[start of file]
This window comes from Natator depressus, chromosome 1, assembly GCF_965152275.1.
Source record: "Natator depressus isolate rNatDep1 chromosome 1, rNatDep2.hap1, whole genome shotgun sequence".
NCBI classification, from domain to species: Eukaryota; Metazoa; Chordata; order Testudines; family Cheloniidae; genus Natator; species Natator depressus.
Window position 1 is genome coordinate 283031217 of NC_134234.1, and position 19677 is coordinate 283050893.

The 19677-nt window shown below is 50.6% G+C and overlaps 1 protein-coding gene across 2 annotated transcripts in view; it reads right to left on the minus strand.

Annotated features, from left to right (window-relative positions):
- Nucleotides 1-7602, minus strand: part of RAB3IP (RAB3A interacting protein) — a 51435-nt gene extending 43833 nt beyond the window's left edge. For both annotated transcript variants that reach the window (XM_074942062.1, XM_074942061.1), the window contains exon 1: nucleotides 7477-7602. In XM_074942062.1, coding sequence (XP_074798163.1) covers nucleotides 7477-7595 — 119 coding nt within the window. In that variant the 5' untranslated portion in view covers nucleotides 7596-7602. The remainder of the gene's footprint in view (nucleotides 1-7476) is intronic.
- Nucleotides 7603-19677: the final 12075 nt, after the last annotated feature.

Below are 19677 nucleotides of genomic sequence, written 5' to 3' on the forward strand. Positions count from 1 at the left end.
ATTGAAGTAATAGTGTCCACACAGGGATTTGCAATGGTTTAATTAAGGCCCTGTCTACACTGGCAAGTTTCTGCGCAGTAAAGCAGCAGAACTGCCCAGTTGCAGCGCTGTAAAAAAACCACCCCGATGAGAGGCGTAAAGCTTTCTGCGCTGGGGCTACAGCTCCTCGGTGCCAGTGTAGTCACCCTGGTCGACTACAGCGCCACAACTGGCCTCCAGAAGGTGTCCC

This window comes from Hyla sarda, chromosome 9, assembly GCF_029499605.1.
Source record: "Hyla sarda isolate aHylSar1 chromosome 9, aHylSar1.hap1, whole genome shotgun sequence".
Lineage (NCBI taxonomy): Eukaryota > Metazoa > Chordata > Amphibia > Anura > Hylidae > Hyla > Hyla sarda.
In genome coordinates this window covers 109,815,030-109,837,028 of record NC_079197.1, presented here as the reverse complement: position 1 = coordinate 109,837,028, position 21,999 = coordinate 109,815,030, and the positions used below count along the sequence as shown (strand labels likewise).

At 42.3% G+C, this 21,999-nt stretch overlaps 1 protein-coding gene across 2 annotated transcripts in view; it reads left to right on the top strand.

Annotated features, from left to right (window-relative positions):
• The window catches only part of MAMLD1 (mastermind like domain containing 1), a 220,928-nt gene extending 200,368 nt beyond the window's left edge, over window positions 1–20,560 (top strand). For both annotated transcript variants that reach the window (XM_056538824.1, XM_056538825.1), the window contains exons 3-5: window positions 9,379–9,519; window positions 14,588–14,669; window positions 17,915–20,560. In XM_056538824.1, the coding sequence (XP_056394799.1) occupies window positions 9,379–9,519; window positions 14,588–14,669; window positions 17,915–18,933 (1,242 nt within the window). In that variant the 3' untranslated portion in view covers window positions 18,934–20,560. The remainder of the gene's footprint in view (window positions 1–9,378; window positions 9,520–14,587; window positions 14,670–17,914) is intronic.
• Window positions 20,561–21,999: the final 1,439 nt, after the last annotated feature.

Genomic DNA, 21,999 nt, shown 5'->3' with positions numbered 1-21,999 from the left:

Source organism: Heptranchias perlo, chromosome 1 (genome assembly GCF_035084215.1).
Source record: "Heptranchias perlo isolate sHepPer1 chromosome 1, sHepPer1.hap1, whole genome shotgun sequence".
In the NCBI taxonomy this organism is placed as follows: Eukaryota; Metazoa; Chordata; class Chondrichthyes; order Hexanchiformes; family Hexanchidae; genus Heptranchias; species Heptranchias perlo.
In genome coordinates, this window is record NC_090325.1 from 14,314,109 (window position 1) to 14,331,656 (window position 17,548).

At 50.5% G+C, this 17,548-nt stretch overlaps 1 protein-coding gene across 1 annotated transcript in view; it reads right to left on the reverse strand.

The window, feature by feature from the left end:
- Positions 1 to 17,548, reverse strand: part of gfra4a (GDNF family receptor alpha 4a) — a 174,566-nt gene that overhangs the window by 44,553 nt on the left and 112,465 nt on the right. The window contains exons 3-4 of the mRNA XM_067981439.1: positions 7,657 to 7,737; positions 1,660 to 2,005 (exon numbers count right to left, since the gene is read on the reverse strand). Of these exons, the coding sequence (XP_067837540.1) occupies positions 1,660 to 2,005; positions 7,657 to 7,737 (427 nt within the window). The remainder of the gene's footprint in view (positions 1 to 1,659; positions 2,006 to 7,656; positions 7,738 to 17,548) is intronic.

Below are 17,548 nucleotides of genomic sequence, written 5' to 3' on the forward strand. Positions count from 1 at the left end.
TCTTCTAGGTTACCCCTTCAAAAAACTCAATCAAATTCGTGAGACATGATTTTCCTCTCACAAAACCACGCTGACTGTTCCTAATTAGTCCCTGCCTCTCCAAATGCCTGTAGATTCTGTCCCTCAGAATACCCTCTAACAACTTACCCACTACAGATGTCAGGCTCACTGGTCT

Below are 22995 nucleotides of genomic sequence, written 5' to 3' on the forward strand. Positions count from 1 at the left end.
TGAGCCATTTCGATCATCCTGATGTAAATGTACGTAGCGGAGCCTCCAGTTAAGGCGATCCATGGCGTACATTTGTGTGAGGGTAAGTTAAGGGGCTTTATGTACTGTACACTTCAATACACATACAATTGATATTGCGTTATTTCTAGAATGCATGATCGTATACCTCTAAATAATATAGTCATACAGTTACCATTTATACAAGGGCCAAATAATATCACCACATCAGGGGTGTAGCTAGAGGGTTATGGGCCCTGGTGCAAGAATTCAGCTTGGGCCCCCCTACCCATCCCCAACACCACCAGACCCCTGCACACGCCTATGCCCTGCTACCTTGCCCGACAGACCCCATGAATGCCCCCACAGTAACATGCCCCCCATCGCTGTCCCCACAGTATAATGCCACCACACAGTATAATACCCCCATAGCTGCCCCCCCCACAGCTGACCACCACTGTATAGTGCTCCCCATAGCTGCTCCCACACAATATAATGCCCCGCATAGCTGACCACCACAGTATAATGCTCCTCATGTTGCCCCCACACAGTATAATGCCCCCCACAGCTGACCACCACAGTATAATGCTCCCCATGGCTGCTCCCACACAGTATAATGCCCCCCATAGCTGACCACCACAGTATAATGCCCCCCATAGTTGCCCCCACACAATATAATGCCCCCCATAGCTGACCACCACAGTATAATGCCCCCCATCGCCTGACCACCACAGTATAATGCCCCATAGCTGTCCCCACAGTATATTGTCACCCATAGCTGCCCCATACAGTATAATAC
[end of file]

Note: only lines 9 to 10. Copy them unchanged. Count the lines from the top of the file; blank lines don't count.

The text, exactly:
Below are 19677 nucleotides of genomic sequence, written 5' to 3' on the forward strand. Positions count from 1 at the left end.
ATTGAAGTAATAGTGTCCACACAGGGATTTGCAATGGTTTAATTAAGGCCCTGTCTACACTGGCAAGTTTCTGCGCAGTAAAGCAGCAGAACTGCCCAGTTGCAGCGCTGTAAAAAAACCACCCCGATGAGAGGCGTAAAGCTTTCTGCGCTGGGGCTACAGCTCCTCGGTGCCAGTGTAGTCACCCTGGTCGACTACAGCGCCACAACTGGCCTCCAGAAGGTGTCCC